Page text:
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Lieutenant Colonel (QM) F.G. Winward

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Rick: you are correct in assuming that he could wear both orders at the same time as neither was a promotion within the order (one military one civil). I don't know if the same still holds true, but it certainly did then and I've seen examples of groups with both an OBE and MBE from different divisions.

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I have a question that I am hoping that one of you experts will be able to answer. I have a copy of Services of British Army Officers &cc 1939-1945 by Savannah Publications (ISBN 1902366026), which is a reprint of the Half-Yearly Army List, January 1946.

What puzzles me is that our friend F.G. Winward isn't listed in the book. Maybe someone could give me a course in British Army lists?

Kind Regards

Steen Ammentorp

The Generals of World War II

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"Services of British Army Officers &cc 1939-1945" only lists war services for regular officers. Woodward was not a regular officer, he was in the Reserve of Officers. Gunner 1

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Rick: I couldn't help myself - I just had to know. So, I've downloaded Winward's Medal Index Card and it indicates to me that he was entitled to the 1914-15 Star, British War Medal, and the Victory Medal. I believe all 3 will be named to Winward and showing AOC as his unit, but am doing some more checking to be sure. I will post the image of the MIC when I get home from work tonight. At least now, we have a fairly complete view of his medal entitlement. His WW2 entitlement is, at least the War Medal - I will see if he's entitled to the Defence Medal as well - I don't believe he's eligible for the Africa Star, but will double-check that to be sure.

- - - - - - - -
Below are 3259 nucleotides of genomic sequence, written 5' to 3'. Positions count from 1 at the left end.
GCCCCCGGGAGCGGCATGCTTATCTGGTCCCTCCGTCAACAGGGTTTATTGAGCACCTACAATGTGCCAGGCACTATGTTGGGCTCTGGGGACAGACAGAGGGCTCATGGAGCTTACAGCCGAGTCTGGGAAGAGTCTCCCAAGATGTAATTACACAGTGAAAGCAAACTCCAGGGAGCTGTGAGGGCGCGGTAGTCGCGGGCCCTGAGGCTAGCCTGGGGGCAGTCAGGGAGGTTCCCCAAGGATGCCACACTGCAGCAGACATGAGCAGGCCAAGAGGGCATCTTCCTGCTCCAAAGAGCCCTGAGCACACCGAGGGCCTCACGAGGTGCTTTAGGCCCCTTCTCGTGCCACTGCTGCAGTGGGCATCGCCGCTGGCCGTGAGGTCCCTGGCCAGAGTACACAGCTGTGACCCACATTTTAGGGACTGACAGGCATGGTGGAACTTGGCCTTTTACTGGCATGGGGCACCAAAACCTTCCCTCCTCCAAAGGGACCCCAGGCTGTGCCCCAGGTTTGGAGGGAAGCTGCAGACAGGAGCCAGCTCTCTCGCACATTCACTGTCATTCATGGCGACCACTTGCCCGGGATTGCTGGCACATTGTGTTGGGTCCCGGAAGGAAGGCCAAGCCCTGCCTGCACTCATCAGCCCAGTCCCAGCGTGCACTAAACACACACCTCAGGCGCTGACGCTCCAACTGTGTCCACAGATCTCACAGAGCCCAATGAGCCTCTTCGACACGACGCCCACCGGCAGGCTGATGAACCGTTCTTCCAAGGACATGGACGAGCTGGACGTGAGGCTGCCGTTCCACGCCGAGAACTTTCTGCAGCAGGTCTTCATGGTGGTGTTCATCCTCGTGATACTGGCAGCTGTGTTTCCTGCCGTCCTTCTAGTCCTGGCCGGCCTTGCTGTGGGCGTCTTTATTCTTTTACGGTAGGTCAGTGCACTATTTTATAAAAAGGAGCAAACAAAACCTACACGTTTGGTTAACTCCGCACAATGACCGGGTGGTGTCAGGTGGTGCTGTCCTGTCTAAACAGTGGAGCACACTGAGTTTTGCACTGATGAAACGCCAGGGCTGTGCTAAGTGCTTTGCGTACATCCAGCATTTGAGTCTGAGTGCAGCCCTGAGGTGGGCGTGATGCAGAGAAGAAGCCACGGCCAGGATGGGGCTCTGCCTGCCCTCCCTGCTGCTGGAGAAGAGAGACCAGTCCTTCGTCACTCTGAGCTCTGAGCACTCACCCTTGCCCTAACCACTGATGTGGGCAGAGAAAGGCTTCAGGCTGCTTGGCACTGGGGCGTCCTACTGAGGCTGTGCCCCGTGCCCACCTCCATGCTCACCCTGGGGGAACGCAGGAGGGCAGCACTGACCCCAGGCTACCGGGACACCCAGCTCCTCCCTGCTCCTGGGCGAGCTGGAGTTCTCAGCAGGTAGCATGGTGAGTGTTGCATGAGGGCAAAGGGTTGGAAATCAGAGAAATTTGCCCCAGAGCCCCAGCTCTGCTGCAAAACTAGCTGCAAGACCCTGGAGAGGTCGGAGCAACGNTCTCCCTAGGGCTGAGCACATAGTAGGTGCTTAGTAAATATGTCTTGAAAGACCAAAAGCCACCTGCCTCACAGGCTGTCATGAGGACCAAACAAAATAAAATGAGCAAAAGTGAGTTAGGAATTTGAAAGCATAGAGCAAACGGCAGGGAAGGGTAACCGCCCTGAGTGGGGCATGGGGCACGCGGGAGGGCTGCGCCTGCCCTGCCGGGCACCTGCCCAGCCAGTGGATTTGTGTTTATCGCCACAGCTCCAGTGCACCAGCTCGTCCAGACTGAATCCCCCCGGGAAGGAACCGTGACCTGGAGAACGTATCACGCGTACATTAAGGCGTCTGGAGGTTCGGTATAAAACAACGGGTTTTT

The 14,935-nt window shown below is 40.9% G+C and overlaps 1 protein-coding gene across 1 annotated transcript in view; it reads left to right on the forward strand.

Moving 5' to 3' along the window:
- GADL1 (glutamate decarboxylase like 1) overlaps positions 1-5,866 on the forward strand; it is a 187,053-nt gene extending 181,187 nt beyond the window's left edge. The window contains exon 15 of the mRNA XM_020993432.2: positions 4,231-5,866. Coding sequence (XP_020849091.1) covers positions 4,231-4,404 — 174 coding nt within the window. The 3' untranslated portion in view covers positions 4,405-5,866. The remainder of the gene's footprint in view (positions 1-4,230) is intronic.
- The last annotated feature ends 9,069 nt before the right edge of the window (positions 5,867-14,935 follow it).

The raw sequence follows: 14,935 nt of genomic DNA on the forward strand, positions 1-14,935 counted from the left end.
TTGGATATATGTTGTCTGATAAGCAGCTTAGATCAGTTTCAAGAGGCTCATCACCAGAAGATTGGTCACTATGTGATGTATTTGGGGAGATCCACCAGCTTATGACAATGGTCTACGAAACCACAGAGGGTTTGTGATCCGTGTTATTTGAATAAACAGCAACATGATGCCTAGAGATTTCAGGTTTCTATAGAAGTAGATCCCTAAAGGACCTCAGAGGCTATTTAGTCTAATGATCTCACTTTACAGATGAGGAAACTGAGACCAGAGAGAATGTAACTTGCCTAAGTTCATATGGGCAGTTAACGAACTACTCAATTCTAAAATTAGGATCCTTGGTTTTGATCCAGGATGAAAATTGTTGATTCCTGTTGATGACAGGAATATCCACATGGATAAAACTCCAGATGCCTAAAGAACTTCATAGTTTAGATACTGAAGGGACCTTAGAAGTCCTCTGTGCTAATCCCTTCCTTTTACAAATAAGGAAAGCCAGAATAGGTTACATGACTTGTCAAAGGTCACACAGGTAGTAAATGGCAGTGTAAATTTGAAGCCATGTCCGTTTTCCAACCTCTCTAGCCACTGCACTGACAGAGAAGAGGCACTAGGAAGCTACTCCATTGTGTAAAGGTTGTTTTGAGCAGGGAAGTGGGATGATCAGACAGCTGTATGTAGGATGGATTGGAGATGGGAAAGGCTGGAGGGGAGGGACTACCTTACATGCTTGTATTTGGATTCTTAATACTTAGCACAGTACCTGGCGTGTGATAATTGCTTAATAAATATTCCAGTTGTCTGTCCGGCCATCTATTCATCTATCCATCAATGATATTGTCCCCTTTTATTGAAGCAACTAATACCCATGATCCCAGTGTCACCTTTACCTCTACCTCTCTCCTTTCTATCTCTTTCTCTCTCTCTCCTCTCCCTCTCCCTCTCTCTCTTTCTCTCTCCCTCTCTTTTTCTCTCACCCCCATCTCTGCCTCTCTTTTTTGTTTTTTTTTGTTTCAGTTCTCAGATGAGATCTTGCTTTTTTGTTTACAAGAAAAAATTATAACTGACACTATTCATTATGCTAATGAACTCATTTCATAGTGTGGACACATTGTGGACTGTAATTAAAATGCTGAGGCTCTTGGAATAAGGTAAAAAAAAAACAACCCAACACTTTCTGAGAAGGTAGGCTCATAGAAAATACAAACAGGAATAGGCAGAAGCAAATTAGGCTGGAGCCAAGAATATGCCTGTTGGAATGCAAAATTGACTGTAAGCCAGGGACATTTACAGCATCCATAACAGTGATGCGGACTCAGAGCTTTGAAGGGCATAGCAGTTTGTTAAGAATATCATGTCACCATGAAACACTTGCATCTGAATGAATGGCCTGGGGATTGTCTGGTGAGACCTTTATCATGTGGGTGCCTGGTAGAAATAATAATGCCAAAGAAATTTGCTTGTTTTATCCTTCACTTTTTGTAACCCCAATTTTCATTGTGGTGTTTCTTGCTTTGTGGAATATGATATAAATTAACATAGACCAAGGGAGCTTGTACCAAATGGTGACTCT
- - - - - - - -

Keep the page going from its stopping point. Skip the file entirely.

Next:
Check this space later in the evening... :cheers:

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Ah! :cheers: I figured maybe he was a Stay At Home, "Squeak" only with no "Pip" and "Wilfred," and have been losing sleep meself trying to figure out which of the WW2 stars/medals he picked up. I've got little bits of original ribbons to make up a display copy of whatever he turns out to have, but have always wanted it to be CORRECT.

We Research Folk are strange critters about getting things RIGHT! :cheers: